CS194-26 Final Project: Video Action Anticipation

Clark Wang1,   Harshayu Girase1,   Karttikeya Mangalam1,   Prof. Jitendra Malik1,   
1UC Berkeley


In this project, we tackle and explore the task of action anticipation: given frames of previously observed video clips, predict future actions that will occur in the video sequence. We propose to use an MViT model to first extract attention-based features from video sequences, and apply a transformer encoder based classifier to predict actions. This methodology allows sequential understanding of clips present in the video sequence, while also learning and attending to most important features present in the frames. Our work and results are on the popular action anticipation benchmark Epic-Kitchens-100 (EK100). This dataset offers first-person (egocentric) unscripted recordings of daily activities performed in the kitchen, annotated with corresponding noun-verb action labels. We show results on top-1 accuracy and top-5 class-mean recall for action anticipation, visualize frame-level attention, and discuss next steps to explore.

Key Ideas

Our approach is motivated, in part, by powerful attention-based mechanisms of popular Transformer architectures. Recently, there has been a surge to push for transformers to replace convolutional networks in vision. In our work, we adopt an MViT model and experiment with different configurations, alongside a transformer encoder head. This architecture enables the model to accurately summarize frames from the past and invoke useful features to attain strong performance during the action anticipation phase.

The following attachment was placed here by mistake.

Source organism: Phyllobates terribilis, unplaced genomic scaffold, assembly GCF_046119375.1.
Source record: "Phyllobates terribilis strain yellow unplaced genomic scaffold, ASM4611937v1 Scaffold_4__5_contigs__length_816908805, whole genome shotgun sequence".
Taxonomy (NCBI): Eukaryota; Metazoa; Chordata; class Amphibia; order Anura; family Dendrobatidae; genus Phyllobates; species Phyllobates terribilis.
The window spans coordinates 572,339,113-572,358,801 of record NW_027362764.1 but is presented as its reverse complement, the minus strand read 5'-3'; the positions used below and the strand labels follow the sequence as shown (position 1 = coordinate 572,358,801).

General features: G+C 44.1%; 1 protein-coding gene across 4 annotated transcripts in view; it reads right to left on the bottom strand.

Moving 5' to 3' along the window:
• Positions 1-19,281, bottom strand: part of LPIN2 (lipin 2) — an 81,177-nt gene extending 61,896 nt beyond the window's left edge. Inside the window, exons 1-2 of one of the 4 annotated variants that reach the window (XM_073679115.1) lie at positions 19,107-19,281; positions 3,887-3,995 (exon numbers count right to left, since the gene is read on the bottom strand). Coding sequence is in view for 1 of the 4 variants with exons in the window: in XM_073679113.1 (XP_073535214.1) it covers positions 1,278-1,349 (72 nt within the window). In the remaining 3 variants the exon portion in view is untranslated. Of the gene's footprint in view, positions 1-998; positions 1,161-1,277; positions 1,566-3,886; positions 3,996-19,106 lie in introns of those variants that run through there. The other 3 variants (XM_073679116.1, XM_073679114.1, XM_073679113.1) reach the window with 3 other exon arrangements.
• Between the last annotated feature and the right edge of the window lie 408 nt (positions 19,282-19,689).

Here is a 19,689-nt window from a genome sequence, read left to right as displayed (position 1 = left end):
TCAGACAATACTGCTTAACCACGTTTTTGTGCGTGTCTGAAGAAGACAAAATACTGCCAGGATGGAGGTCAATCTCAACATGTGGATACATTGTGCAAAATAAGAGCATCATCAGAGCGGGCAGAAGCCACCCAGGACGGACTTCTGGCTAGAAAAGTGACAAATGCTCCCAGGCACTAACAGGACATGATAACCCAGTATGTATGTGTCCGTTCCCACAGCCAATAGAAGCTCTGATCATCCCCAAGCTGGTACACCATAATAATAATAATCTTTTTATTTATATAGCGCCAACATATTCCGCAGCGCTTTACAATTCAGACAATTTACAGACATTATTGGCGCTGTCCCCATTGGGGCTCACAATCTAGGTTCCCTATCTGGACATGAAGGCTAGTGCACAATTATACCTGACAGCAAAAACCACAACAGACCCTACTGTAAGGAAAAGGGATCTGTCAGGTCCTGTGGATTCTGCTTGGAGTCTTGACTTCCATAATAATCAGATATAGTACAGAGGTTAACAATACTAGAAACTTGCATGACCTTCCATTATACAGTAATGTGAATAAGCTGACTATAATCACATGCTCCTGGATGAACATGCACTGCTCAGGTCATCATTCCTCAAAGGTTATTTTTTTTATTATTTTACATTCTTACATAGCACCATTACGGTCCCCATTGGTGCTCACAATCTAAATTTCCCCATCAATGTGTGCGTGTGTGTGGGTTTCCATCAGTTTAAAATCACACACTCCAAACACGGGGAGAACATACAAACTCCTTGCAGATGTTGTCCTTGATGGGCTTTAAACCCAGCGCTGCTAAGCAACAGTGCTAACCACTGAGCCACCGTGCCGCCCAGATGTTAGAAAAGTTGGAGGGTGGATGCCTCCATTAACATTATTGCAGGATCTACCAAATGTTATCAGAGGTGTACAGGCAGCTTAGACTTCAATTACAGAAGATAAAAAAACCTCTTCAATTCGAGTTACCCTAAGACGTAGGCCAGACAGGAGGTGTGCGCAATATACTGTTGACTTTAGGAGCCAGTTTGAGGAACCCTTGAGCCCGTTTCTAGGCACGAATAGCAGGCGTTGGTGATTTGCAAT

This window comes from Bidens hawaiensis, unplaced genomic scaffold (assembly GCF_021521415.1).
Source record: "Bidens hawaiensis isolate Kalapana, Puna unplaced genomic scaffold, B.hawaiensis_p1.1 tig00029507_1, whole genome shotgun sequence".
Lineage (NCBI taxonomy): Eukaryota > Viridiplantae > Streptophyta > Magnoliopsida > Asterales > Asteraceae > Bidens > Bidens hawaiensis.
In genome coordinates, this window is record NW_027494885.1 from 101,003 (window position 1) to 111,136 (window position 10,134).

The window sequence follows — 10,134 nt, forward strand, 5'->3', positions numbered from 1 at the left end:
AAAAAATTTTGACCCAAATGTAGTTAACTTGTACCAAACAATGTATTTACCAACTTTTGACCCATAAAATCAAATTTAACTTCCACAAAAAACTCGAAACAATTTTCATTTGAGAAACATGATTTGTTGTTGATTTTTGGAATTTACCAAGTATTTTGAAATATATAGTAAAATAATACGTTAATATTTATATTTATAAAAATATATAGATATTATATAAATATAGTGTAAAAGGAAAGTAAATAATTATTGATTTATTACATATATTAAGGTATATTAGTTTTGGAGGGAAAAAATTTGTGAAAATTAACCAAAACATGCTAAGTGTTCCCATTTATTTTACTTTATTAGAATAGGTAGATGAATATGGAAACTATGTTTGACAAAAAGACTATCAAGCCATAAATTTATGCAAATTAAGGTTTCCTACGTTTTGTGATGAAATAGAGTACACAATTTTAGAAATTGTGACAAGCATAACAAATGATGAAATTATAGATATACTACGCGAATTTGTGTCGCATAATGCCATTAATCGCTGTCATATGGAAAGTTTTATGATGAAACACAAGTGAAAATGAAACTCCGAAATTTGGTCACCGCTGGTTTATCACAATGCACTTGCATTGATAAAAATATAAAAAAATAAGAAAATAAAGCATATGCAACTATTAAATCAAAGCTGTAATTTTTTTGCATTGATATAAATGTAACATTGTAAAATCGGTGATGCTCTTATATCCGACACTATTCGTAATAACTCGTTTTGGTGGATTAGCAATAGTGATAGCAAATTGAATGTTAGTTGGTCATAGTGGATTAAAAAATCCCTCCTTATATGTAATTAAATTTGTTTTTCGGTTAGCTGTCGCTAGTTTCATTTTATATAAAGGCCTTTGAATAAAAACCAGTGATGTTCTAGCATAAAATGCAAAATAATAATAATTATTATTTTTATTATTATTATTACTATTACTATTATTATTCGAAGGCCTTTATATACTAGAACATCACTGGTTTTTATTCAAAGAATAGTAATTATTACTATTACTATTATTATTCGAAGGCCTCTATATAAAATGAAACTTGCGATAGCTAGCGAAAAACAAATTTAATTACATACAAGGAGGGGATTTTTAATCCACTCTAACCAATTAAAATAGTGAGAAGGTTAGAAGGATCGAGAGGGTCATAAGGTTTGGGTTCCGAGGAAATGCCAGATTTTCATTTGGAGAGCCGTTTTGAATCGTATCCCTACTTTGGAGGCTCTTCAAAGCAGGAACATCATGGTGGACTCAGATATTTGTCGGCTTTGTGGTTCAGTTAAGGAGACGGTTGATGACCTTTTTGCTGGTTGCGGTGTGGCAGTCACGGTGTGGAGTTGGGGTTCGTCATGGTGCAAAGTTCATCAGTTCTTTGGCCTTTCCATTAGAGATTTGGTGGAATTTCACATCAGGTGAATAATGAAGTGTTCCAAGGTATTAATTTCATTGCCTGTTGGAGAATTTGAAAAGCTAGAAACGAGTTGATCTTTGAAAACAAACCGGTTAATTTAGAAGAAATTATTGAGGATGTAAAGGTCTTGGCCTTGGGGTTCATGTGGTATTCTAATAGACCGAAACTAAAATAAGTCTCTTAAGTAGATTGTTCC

Main Results

We show our results compared to results from RULSTM and AVT, previously SOTA and currently SOTA works respectively. While our model performs better than RULSTM on top-1 accuracy, we still lag behind AVT's top-5 recall scores. We believe that this stems from our current inability to perform end-to-end training due to compute limitations. Above is a visualization of what our backbone MViT network is focusing its attention on. We can see that across frames, the model's attention is scattered: it doesn't really latch on to the same objects in the scene, as we go from frame to frame. As a comparison, attention visualizations in AVT's results show that their backbone network learned to focus spatial attention on the same relevant pixels in the image frames. This suggests to us that end-to-end training, where we can provide the backbone network with information regarding what its downstream label is, will help the backbone network focus its attention better and bump up our scores.

Future Directions

Currently, we are working on obtaining greater compute on another GPU cluster and setting up distributed code, in order to complete end-to-end training in a reasonable period of time. In the future, we also plan on attending to the problem of long term anticipation. This is a more difficult problem regime, in part due to the required efficient remembering and summarizing of past information as well as the effect of multimodal futures, which grows as the anticipation period increases. Overall, we're excited by the trends of our results. MViT (and other transformer models to come) offer the capability to truly explore action anticipation, and hopefully properly attend to long term anticipation as well.


I'd like to thank CS194-26 course staff for a wonderful semester! This project was an intensely difficult task to undertake, and many of the difficulties stemmed from having to deal with such a large codebase, and coding with transformers (which is very difficult). I'm extremely grateful for the mentorship and teamwork from Harshayu Girase, Karttikeya Mangalam, and Professor Malik. Additionally, this webpage template was adapted from this wonderful source.